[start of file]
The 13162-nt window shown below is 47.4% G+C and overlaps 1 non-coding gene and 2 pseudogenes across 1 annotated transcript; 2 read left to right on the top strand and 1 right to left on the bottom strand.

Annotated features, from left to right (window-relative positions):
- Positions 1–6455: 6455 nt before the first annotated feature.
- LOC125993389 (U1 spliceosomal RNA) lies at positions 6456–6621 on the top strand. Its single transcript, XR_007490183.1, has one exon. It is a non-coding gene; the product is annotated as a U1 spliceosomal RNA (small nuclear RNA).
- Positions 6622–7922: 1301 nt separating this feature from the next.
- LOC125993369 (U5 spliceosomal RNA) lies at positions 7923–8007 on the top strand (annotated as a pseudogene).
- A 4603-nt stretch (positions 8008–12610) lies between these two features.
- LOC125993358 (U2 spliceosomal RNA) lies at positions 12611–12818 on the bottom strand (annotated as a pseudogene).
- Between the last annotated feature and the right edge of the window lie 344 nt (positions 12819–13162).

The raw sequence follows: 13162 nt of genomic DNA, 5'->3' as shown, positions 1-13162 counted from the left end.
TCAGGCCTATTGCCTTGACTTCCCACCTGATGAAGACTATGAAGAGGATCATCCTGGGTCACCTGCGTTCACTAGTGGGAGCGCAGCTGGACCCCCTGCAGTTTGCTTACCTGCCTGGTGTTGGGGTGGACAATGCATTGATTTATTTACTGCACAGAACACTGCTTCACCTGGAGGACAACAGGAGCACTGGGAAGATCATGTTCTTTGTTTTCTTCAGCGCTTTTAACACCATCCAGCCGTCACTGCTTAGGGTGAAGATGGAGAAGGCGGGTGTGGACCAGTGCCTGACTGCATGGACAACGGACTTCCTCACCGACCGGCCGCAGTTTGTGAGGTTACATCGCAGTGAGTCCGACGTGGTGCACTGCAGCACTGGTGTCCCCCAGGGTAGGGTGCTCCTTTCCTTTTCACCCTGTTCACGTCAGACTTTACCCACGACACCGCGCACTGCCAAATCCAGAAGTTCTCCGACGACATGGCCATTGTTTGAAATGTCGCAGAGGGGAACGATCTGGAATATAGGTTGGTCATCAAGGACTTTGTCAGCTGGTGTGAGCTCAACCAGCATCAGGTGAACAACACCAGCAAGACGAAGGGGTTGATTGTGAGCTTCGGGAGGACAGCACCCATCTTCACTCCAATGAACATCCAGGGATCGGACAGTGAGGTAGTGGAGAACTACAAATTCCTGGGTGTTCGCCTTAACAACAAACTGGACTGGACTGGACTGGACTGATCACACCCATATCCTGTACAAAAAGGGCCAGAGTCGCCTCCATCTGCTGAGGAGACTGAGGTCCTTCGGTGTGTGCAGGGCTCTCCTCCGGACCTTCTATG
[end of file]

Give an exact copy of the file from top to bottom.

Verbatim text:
The 13162-nt window shown below is 47.4% G+C and overlaps 1 non-coding gene and 2 pseudogenes across 1 annotated transcript; 2 read left to right on the top strand and 1 right to left on the bottom strand.

Annotated features, from left to right (window-relative positions):
- Positions 1–6455: 6455 nt before the first annotated feature.
- LOC125993389 (U1 spliceosomal RNA) lies at positions 6456–6621 on the top strand. Its single transcript, XR_007490183.1, has one exon. It is a non-coding gene; the product is annotated as a U1 spliceosomal RNA (small nuclear RNA).
- Positions 6622–7922: 1301 nt separating this feature from the next.
- LOC125993369 (U5 spliceosomal RNA) lies at positions 7923–8007 on the top strand (annotated as a pseudogene).
- A 4603-nt stretch (positions 8008–12610) lies between these two features.
- LOC125993358 (U2 spliceosomal RNA) lies at positions 12611–12818 on the bottom strand (annotated as a pseudogene).
- Between the last annotated feature and the right edge of the window lie 344 nt (positions 12819–13162).

The raw sequence follows: 13162 nt of genomic DNA, 5'->3' as shown, positions 1-13162 counted from the left end.
TCAGGCCTATTGCCTTGACTTCCCACCTGATGAAGACTATGAAGAGGATCATCCTGGGTCACCTGCGTTCACTAGTGGGAGCGCAGCTGGACCCCCTGCAGTTTGCTTACCTGCCTGGTGTTGGGGTGGACAATGCATTGATTTATTTACTGCACAGAACACTGCTTCACCTGGAGGACAACAGGAGCACTGGGAAGATCATGTTCTTTGTTTTCTTCAGCGCTTTTAACACCATCCAGCCGTCACTGCTTAGGGTGAAGATGGAGAAGGCGGGTGTGGACCAGTGCCTGACTGCATGGACAACGGACTTCCTCACCGACCGGCCGCAGTTTGTGAGGTTACATCGCAGTGAGTCCGACGTGGTGCACTGCAGCACTGGTGTCCCCCAGGGTAGGGTGCTCCTTTCCTTTTCACCCTGTTCACGTCAGACTTTACCCACGACACCGCGCACTGCCAAATCCAGAAGTTCTCCGACGACATGGCCATTGTTTGAAATGTCGCAGAGGGGAACGATCTGGAATATAGGTTGGTCATCAAGGACTTTGTCAGCTGGTGTGAGCTCAACCAGCATCAGGTGAACAACACCAGCAAGACGAAGGGGTTGATTGTGAGCTTCGGGAGGACAGCACCCATCTTCACTCCAATGAACATCCAGGGATCGGACAGTGAGGTAGTGGAGAACTACAAATTCCTGGGTGTTCGCCTTAACAACAAACTGGACTGGACTGGACTGGACTGATCACACCCATATCCTGTACAAAAAGGGCCAGAGTCGCCTCCATCTGCTGAGGAGACTGAGGTCCTTCGGTGTGTGCAGGGCTCTCCTCCGGACCTTCTATG